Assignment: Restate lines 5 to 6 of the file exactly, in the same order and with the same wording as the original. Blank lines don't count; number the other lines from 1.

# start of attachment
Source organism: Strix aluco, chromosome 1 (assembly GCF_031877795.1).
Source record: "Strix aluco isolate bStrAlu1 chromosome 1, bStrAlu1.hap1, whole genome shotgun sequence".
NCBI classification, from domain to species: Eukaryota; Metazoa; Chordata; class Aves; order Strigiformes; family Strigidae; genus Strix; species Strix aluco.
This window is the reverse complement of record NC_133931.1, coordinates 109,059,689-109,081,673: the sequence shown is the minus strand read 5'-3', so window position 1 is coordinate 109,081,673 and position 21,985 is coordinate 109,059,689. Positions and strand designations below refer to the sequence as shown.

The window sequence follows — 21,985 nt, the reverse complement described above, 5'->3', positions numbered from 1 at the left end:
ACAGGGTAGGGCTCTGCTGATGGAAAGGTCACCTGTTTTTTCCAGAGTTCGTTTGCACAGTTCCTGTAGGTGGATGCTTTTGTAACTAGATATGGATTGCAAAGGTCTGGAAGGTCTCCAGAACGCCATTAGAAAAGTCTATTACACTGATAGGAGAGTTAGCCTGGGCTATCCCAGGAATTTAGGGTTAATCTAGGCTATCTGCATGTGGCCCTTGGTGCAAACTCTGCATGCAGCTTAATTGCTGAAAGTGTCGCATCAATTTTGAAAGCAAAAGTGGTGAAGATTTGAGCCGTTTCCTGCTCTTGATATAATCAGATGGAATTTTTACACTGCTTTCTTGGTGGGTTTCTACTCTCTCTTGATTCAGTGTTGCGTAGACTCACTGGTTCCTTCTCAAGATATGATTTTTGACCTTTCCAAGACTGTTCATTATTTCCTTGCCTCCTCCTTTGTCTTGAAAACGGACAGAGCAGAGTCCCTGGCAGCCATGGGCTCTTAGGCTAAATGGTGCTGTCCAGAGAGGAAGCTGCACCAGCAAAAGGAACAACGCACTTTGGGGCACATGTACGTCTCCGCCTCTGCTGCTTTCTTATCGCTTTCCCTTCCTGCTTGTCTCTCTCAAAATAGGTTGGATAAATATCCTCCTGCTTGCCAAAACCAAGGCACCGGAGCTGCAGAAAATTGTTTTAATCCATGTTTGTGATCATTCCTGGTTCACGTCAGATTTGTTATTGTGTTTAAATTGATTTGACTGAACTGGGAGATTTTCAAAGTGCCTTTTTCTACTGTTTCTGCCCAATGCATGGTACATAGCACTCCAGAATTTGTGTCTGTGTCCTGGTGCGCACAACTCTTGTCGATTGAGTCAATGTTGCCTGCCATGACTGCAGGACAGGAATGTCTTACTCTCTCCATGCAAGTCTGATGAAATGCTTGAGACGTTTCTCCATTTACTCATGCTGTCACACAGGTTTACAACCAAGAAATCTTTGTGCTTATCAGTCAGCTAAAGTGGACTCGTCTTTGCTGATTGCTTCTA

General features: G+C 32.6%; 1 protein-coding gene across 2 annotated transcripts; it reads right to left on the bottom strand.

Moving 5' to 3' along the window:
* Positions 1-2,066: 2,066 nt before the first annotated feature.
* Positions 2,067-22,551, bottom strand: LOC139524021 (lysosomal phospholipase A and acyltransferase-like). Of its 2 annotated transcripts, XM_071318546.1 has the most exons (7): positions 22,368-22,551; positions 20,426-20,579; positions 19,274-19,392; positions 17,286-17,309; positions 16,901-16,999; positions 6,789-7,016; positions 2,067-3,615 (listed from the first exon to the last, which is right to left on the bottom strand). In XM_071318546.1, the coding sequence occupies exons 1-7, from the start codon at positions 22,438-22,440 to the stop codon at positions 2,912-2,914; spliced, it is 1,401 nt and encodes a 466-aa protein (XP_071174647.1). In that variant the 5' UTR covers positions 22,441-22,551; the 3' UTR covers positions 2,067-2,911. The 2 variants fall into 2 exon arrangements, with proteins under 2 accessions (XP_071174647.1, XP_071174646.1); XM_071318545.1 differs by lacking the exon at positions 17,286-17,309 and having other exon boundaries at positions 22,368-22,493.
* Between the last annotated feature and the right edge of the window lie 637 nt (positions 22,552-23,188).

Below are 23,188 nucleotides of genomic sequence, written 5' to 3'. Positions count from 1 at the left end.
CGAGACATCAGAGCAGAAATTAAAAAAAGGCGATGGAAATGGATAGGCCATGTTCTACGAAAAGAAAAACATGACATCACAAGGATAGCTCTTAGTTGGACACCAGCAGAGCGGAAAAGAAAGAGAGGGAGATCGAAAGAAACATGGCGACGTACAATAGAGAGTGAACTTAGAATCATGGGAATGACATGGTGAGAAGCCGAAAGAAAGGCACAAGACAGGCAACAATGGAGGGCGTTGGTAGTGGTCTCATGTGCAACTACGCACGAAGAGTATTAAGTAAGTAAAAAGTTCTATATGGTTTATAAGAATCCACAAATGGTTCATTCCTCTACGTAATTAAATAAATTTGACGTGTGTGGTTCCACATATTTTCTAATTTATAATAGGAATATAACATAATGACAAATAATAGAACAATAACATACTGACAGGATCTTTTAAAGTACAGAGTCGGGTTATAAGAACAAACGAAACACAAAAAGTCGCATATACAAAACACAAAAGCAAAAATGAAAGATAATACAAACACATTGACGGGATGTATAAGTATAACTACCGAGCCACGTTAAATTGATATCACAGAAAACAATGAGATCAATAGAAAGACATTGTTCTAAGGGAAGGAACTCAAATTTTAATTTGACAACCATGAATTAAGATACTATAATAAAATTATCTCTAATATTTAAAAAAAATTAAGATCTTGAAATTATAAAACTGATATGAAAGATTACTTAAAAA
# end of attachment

The window sequence follows — 21,985 nt, the reverse complement described above, 5'->3', positions numbered from 1 at the left end:
ACAGGGTAGGGCTCTGCTGATGGAAAGGTCACCTGTTTTTTCCAGAGTTCGTTTGCACAGTTCCTGTAGGTGGATGCTTTTGTAACTAGATATGGATTGCAAAGGTCTGGAAGGTCTCCAGAACGCCATTAGAAAAGTCTATTACACTGATAGGAGAGTTAGCCTGGGCTATCCCAGGAATTTAGGGTTAATCTAGGCTATCTGCATGTGGCCCTTGGTGCAAACTCTGCATGCAGCTTAATTGCTGAAAGTGTCGCATCAATTTTGAAAGCAAAAGTGGTGAAGATTTGAGCCGTTTCCTGCTCTTGATATAATCAGATGGAATTTTTACACTGCTTTCTTGGTGGGTTTCTACTCTCTCTTGATTCAGTGTTGCGTAGACTCACTGGTTCCTTCTCAAGATATGATTTTTGACCTTTCCAAGACTGTTCATTATTTCCTTGCCTCCTCCTTTGTCTTGAAAACGGACAGAGCAGAGTCCCTGGCAGCCATGGGCTCTTAGGCTAAATGGTGCTGTCCAGAGAGGAAGCTGCACCAGCAAAAGGAACAACGCACTTTGGGGCACATGTACGTCTCCGCCTCTGCTGCTTTCTTATCGCTTTCCCTTCCTGCTTGTCTCTCTCAAAATAGGTTGGATAAATATCCTCCTGCTTGCCAAAACCAAGGCACCGGAGCTGCAGAAAATTGTTTTAATCCATGTTTGTGATCATTCCTGGTTCACGTCAGATTTGTTATTGTGTTTAAATTGATTTGACTGAACTGGGAGATTTTCAAAGTGCCTTTTTCTACTGTTTCTGCCCAATGCATGGTACATAGCACTCCAGAATTTGTGTCTGTGTCCTGGTGCGCACAACTCTTGTCGATTGAGTCAATGTTGCCTGCCATGACTGCAGGACAGGAATGTCTTACTCTCTCCATGCAAGTCTGATGAAATGCTTGAGACGTTTCTCCATTTACTCATGCTGTCACACAGGTTTACAACCAAGAAATCTTTGTGCTTATCAGTCAGCTAAAGTGGACTCGTCTTTGCTGATTGCTTCTA